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October 1913


Author Affiliations

Instructor in Physical Diagnosis, University of Michigan. ANN ARBOR

From the Pathological Laboratory, University of Michigan.

Arch Intern Med (Chic). 1913;XII(4):399-419. doi:10.1001/archinte.1913.00070040044004

The apparent predilection of lead and its salts for the extensor muscles of the wrist, or the musculospiral nerve which supplies them, has for a long time remained unexplained.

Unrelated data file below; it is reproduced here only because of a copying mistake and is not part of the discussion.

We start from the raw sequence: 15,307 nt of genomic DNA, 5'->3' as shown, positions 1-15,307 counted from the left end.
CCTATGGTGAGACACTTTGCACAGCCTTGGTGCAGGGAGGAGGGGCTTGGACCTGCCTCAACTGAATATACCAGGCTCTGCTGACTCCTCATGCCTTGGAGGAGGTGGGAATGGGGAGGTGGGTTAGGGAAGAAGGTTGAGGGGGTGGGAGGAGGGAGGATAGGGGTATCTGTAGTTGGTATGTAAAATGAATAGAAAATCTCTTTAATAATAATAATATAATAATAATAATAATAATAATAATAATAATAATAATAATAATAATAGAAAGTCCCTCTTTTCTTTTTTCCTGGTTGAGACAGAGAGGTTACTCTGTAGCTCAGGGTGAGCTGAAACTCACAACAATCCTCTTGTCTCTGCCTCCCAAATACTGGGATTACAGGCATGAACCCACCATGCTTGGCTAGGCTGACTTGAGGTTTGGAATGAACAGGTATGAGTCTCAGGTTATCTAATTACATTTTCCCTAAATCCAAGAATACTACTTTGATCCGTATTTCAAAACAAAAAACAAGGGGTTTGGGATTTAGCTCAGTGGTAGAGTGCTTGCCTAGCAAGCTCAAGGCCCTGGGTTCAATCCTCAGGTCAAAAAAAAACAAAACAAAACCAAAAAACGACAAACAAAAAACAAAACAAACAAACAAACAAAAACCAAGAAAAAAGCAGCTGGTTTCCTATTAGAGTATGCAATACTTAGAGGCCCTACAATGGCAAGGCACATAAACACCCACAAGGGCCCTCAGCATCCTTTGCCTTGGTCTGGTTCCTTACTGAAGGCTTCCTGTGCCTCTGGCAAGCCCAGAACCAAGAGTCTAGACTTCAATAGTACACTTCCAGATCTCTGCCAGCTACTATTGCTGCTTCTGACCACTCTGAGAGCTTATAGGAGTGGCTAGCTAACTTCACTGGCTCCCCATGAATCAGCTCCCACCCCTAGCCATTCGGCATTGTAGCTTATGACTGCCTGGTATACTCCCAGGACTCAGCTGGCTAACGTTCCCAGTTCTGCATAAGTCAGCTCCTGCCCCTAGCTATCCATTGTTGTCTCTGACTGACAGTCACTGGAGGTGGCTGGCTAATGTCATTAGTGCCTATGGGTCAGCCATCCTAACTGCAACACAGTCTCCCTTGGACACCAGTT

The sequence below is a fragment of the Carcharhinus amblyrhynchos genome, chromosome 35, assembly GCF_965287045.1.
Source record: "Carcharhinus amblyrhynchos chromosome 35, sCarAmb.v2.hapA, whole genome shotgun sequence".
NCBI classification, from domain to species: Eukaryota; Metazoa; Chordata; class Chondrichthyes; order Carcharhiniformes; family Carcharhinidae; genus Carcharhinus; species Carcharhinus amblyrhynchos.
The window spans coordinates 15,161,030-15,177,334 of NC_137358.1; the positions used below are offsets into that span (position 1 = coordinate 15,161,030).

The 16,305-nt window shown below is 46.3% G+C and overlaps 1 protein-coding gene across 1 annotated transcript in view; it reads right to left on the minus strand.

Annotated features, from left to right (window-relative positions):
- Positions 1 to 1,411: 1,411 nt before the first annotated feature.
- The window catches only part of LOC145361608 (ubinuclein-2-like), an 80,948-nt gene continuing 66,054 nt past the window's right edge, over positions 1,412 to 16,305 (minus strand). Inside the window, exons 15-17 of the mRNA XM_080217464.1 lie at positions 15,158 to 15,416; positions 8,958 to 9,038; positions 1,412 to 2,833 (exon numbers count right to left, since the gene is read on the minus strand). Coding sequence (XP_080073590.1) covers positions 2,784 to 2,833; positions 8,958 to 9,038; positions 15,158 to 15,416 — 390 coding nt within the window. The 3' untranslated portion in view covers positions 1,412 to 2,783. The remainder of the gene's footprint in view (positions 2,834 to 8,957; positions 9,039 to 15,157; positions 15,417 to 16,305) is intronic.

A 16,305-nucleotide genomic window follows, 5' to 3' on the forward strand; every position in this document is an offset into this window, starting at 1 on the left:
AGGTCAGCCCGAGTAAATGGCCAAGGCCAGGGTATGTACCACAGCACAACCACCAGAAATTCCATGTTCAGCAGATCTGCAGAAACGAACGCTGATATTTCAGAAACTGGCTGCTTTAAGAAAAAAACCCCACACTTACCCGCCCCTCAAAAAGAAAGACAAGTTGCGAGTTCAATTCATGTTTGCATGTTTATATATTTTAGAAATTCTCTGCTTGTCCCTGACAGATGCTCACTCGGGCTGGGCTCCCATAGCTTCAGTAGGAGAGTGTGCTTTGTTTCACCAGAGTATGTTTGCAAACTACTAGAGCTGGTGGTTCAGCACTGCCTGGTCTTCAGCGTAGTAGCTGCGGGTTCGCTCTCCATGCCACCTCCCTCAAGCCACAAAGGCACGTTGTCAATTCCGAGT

This peculiar localization, as well as changes in the muscles themselves, has formed subject matter for numerous hypotheses. One of the oldest views, which is now almost obsolete, held that the paralysis was due to intramuscular changes. The spinal view was held by Remak and Erb, but the preponderance of opinion at present points to the peripheral nerves as the most likely origin, and even Remak himself admits the lack of convincing testimony in favor of the spinal origin. "The constancy of peripheral changes and the infrequency of noteworthy changes in the cord make the peripheral the more probable theory; but if it is correct, there is yet no explanation of the almost regular escape of certain muscles from the

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